After competing, she attended a party where Jean Lopez was sexually aggressive — “grabbing her, grinding his body into hers, and making inappropriate sexual comments,” the lawsuit says. At some point, she believes he drugged her and she nearly passed out.
Jean Lopez got in a taxi alone with her and began to touch her through her clothing, the lawsuit says. When they reached a hotel, she recalls him pulling down her pants, digitally penetrating her vagina and performing oral sex on her. She recalled waking up on the floor of a common area with her pants unfastened.
On the plane ride back to the United States, he told Gilbert that he regretted marrying his wife and wanted to have “Olympic babies” with her, the lawsuit says.
Gilbert had at least one encounter involving Steven Lopez, the lawsuit says. In April 2003, when he met her at the Houston airport, he refused to drive her home until she performed oral sex, the lawsuit claims.
The lawsuit claims that Gilbert suffered a variety of physical and mental symptoms as a result of her experiences with Lopez brothers during events sponsored by USOC and USA Taekwondo.
A few years after the alleged incident in Cairo, Meloon moved to Texas to train at the Lopezes’ club, Elite Taekwondo, in Texas. In 2000, starting when she was 18, she began to have a sexual relationship with Jean’s brother, Steven Lopez, the lawsuit says.
According to the lawsuit, Steven Lopez started to physically abuse Meloon in early 2002, and rape her in 2004.
In April 2005, while they were traveling as part of the USOC Taekwondo delegation at the World Championships in Madrid, Spain, he assaulted and battered Meloon in their hotel, breaking her ribs, the lawsuit claims.
Jean Lopez was aware of the incident, the lawsuit states. Shortly afterward, she began to date other men. “As a result, at the direction of Jean Lopez, Mandy was dropped from the national team,” the lawsuit states.
In 2006, she submitted an official written grievance to the USOC and USA Taekwondo detailing her allegations against the brothers, including the case number of a police report accusing Steven Lopez of breaking into her home, the lawsuit claims. She tried to get on the USOC roster for the 2007 Taekwondo World Championships.
According to the lawsuit, David Askinas, then CEO of USA Taekwondo, concluded that her allegations “weren’t credible,” and that there was no reason to interfere with the decision to keep Meloon off the team roster. Askinas did not respond to CNN’s request for comment.
Meloon pursued arbitration in an attempt to be reinstated to the national team, but she was unsuccessful. Askinas told her she could be a member of the 2008 Olympic team if she withdrew her complaint against Jean Lopez, the civil suit says.
In retaliation, Jean Lopez selected another athlete for the USOC Taekwondo team in the 2008 Olympics in Beijing, the lawsuit says. Shortly after USA Taekwondo submitted its proposed athletes to the USOC for the 2008 Olympics, USA Taekwondo expelled Meloon from USA Taekwondo, the plaintiffs claim.
She quit the sport and, like Gilbert, suffered a range of mental and physical symptoms, including post-traumatic stress disorder, the lawsuit claims.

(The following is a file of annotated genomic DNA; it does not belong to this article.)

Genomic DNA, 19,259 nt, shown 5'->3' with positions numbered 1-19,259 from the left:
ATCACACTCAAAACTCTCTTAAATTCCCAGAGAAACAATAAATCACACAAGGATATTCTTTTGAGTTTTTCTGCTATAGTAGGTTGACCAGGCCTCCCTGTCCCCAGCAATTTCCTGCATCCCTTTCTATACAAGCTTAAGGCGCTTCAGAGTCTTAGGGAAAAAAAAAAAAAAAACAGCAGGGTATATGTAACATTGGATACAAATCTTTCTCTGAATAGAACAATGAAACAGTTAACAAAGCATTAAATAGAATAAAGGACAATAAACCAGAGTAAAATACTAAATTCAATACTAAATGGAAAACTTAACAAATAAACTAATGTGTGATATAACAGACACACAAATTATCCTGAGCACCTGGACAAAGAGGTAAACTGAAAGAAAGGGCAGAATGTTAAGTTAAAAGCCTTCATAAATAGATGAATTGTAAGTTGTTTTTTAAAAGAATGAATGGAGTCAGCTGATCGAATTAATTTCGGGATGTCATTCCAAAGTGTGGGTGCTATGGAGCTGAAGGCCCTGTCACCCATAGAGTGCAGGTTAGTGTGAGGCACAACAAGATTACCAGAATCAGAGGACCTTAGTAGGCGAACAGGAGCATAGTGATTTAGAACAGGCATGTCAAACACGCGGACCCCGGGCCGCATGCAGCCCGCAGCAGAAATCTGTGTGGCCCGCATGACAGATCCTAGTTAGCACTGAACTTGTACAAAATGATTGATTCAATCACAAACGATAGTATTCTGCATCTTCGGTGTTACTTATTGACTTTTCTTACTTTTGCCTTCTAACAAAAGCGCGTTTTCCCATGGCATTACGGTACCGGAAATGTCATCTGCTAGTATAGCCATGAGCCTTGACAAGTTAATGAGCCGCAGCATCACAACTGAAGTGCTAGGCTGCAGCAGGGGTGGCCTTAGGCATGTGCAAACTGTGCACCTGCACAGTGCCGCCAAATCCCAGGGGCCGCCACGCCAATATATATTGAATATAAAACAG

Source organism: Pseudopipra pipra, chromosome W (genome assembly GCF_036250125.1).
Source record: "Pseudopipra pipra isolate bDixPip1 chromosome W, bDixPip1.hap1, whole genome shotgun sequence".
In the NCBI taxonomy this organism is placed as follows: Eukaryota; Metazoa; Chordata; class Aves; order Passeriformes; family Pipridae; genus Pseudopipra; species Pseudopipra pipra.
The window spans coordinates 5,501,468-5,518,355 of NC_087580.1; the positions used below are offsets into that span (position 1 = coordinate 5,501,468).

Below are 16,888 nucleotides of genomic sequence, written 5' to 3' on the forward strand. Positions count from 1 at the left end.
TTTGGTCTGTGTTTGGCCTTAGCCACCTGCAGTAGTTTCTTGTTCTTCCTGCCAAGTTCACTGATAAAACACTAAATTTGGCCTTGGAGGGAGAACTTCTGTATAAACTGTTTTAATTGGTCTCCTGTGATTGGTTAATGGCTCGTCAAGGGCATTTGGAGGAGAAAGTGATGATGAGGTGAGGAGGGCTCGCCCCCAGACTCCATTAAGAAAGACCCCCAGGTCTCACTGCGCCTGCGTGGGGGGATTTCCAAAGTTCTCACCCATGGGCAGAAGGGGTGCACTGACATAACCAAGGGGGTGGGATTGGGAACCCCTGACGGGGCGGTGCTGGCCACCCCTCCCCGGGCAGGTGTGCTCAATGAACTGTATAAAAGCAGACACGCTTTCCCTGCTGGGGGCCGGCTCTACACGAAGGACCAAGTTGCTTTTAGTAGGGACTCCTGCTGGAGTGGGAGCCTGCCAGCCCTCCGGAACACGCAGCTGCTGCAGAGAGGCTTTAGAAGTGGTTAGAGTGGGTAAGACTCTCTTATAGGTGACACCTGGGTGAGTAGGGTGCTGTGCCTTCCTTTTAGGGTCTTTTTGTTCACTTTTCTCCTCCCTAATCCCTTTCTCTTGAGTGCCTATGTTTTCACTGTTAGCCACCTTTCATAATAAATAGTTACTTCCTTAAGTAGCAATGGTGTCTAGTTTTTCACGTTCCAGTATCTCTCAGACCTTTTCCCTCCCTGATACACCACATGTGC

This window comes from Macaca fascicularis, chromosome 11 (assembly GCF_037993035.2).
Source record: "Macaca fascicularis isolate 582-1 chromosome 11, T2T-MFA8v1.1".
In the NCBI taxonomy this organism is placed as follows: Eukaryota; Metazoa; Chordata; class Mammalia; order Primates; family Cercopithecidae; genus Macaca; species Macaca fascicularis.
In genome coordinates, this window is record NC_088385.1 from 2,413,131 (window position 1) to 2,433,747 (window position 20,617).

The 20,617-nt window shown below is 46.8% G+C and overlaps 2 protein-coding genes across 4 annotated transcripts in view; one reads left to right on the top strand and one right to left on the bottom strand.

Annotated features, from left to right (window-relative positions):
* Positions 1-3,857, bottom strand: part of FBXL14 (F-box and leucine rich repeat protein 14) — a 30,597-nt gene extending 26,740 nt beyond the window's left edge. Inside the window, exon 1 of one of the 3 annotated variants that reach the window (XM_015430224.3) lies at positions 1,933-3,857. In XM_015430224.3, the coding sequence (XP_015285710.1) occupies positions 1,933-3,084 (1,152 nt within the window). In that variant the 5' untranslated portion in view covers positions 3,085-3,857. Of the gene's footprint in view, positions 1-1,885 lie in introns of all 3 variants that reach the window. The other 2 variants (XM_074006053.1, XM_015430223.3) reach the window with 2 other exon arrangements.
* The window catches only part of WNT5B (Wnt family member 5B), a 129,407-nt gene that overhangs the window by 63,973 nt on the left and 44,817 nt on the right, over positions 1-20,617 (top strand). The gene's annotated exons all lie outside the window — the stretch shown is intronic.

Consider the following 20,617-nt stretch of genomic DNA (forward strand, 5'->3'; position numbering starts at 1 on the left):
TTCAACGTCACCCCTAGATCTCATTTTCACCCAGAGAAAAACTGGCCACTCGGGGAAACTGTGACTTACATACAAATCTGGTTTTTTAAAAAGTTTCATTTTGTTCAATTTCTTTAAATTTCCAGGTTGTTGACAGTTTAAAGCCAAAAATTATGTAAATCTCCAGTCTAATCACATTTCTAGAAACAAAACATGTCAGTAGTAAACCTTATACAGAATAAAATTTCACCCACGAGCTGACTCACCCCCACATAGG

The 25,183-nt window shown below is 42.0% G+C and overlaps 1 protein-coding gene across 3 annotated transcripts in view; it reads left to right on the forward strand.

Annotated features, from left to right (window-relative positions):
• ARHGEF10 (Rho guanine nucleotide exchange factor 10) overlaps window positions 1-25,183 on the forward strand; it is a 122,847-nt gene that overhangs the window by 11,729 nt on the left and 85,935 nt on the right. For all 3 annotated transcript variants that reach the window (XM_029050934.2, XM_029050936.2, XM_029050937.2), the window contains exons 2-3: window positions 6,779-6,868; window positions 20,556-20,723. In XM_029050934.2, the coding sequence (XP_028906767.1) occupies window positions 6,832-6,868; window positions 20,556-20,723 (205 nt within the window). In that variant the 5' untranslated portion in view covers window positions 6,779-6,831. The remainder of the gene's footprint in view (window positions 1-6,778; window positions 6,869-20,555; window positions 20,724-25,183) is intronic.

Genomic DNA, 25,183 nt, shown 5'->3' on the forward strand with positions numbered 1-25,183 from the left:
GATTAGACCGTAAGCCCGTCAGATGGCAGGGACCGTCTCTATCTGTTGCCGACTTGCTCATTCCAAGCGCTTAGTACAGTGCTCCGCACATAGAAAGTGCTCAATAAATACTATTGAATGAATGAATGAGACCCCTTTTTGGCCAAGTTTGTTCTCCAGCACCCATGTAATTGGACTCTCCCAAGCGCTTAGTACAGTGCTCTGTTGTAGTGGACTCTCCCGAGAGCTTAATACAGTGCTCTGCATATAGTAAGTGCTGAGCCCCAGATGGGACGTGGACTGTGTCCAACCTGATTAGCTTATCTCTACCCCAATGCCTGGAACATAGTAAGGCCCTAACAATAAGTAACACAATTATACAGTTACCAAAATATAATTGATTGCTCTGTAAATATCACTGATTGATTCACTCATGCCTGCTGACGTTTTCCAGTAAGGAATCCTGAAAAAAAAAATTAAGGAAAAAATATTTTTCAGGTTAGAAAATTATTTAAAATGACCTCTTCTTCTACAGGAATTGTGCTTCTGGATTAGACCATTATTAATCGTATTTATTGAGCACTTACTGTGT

‘Groomed, conditioned, and trained to trust her coaches’
Plaintiff Gabriela Joslin started training with Jean Lopez in 2006 when she was in her early 20s. She planned to attend the 2006 German Open as an Olympic hopeful, the lawsuit claims.
The night before her first match, Steven Lopez visited her hotel room under the pretext of discussing the match and sexually assaulted her, the lawsuit claims.
“Gaby then continued to allow Steven to have sexual intercourse with her for the remainder of her career in taekwondo, out of fear of the Lopez brothers and in particular, to Jean, who made it clear to her that she was to ‘cater to Steven,'” the lawsuit says.
“Gaby was groomed, conditioned, and trained to trust her coaches and, in particular, Steven Lopez, who was a ‘demigod’ in taekwondo; Gaby felt she could “not say ‘no’ to him.”
As an adult, she began a sexual relationship with Jean Lopez, the lawsuit says. He told her he was separating from his wife, and she paid for furnishings for his apartment, as well as some of his business and travel expenses.
Then, in late 2011, he violently raped her, the lawsuit claims. The rape led to an ectopic pregnancy, and she decided to have an abortion.
Allegations of trafficking for ‘money and medals’
The lawsuit seeks relief under Protecting Young Victims from Sexual Abuse and Safe Sport Authorization Act, which includes the Trafficking Victims Protection Act. Violations of TVPA include forcing someone into labor or sexual services and knowingly benefiting from such forced labor or services.
Each of the defendants benefited financially or otherwise from exploiting the women and forcing them into sexual acts, the lawsuit claims.
“As a condition of representing the United States on the US Olympic team, the USOC forced athletes to participate in competitions, giving predator coaches like Jean Lopez and athletes like Steve Lopez an opportunity to sexually assault these young females,” said the plaintiffs’ lawyer, Jon Little. “The USOC knowingly trafficked these girls to obtain medals and money, time and again.”